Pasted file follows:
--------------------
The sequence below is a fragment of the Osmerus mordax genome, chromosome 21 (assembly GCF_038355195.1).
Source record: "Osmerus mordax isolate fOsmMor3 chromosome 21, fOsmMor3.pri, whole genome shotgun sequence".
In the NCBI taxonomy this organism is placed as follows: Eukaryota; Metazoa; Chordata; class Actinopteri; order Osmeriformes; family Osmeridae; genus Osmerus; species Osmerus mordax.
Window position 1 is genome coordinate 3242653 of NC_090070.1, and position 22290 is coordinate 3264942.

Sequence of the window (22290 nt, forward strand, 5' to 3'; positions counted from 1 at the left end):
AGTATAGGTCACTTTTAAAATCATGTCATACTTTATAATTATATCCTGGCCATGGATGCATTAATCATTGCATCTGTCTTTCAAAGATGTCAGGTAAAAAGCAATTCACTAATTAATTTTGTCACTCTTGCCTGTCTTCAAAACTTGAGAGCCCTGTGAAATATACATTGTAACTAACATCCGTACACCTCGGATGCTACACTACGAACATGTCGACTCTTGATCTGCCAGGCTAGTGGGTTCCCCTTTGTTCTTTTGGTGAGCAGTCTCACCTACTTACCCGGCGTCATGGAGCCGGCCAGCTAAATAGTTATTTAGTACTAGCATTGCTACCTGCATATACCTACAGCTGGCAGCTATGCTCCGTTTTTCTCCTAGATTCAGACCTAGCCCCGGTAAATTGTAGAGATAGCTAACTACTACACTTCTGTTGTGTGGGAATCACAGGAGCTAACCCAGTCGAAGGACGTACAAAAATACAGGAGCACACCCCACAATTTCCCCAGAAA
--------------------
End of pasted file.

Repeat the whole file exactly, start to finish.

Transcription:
The sequence below is a fragment of the Osmerus mordax genome, chromosome 21 (assembly GCF_038355195.1).
Source record: "Osmerus mordax isolate fOsmMor3 chromosome 21, fOsmMor3.pri, whole genome shotgun sequence".
In the NCBI taxonomy this organism is placed as follows: Eukaryota; Metazoa; Chordata; class Actinopteri; order Osmeriformes; family Osmeridae; genus Osmerus; species Osmerus mordax.
Window position 1 is genome coordinate 3242653 of NC_090070.1, and position 22290 is coordinate 3264942.

Sequence of the window (22290 nt, forward strand, 5' to 3'; positions counted from 1 at the left end):
AGTATAGGTCACTTTTAAAATCATGTCATACTTTATAATTATATCCTGGCCATGGATGCATTAATCATTGCATCTGTCTTTCAAAGATGTCAGGTAAAAAGCAATTCACTAATTAATTTTGTCACTCTTGCCTGTCTTCAAAACTTGAGAGCCCTGTGAAATATACATTGTAACTAACATCCGTACACCTCGGATGCTACACTACGAACATGTCGACTCTTGATCTGCCAGGCTAGTGGGTTCCCCTTTGTTCTTTTGGTGAGCAGTCTCACCTACTTACCCGGCGTCATGGAGCCGGCCAGCTAAATAGTTATTTAGTACTAGCATTGCTACCTGCATATACCTACAGCTGGCAGCTATGCTCCGTTTTTCTCCTAGATTCAGACCTAGCCCCGGTAAATTGTAGAGATAGCTAACTACTACACTTCTGTTGTGTGGGAATCACAGGAGCTAACCCAGTCGAAGGACGTACAAAAATACAGGAGCACACCCCACAATTTCCCCAGAAA